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Eating in

Banging the drum for timpano

Film star turned food writer Stanley Tucci

American movie star Stanley Tucci can’t remember a family Christmas without a timpano, says Jay Rayner in The Observer. The drum-shaped Italian delicacy, seen in his 1996 film Big Night, is “essentially a giant pie” layered with pasta, ragu, salami, boiled eggs, provolone cheese and meatballs. In his new memoir, Taste: My Life Through Food, Tucci explains how his father’s family brought their recipe to America from Calabria. But his wife, Felicity (Emily Blunt’s sister), can’t bear it – nor can his daughters or sister. “I think there’s something to do with gender and the timpano,” he says.

The actor turned food writer grew up in New York state, where he once found his immigrant Italian grandmother skinning a squirrel on the porch, says Jennifer Reese in The Washington Post. Bottles of tomato sauce, simmered over an open fire and strained through pillowcases, lay in the basement alongside bottles of dubious purple wine made by his grandfather. Tucci once dined with Meryl Streep in a Normandy bistro, where the whole party ordered andouillette, a French sausage made with intestines. When their food arrived, everyone agreed it looked like a horse’s private parts and sheepishly sent it back in favour of omelettes.

Read Tucci’s timpano recipe here.

The magic of foraged mushrooms

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There’s something thrilling about hunting for “divine-tasting” mushrooms on the forest floor, says Tom Parker Bowles in Country Life. The “most majestic” are ceps and chanterelles. Ceps – known as porcini, or “little pigs”, in Italy – resemble “a portly Mr Pickwick”, while the yellow chanterelle is “sylph-like in its slender elegance” and has a “faint scent of apricot”. Both have a “mycorrhizal bond” with trees, swapping nutrients and information in a “subterranean wood wide web”.

Optimum picking conditions? Watch out for torrential rain followed by a couple of days of bright sun. And make sure you know your edible mushrooms from your poisonous ones, as “there’s nothing like a slow and painful death to really ruin one’s dinner”. When cooked, ceps have a “nutty, mild flavour” and chanterelles a “peppery tang”. Wipe off any dirt and cut off the mushy bits. Sauté them in butter and oil over a high-ish heat, then add a clove or two of finely chopped garlic. Follow with a pinch of parsley, salt, pepper and a good squeeze of lemon. Serve on toast or with eggs – fried for ceps, scrambled for chanterelles.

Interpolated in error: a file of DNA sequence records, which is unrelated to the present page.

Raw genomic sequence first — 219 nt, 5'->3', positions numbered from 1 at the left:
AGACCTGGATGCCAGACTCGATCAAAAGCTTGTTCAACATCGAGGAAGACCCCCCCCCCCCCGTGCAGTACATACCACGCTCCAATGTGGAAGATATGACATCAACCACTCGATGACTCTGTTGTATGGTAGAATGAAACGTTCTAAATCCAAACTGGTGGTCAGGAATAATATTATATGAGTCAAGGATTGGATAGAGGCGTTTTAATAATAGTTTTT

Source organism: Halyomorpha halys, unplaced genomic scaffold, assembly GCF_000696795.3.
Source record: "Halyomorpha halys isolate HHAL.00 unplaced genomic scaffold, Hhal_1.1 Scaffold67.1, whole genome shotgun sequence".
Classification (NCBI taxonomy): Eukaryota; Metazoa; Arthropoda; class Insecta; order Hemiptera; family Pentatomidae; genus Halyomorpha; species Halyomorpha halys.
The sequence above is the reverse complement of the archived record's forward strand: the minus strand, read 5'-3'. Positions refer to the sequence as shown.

Catch of the day, vegan style

Twentyten Ten/Nestlé

Vegan seafood is hot right now, says Zoe Wood in The Guardian. Nestlé has just launched Vrimp, a blend of seaweed, peas and konjac root that’s designed to look and taste like shrimps. Lewis Hamilton’s Neat Burger restaurants in London sell an £8 “filet-no-fish” burger made of jackfruit marinated in seaweed, and Dutch brand Vegan Zeastar is adding smoked Zalmon to its range. Demand for faux fish has risen in the wake of the Netflix documentary Seaspiracy, which revealed the extent of overfishing in the world’s oceans.

Adele goes back to her roots

“I know everything there is to know about food,” says Adele in a video for British Vogue. The singer did a blind taste test of a dozen British dishes: “I feel like I’m starring in the next Fifty Shades of Grey movie.” She recognised eight of them, slipping up on fish pie, kippers – “It’s the same thing as mackerel, go ask anyone in London” – spotted dick and Battenberg cake.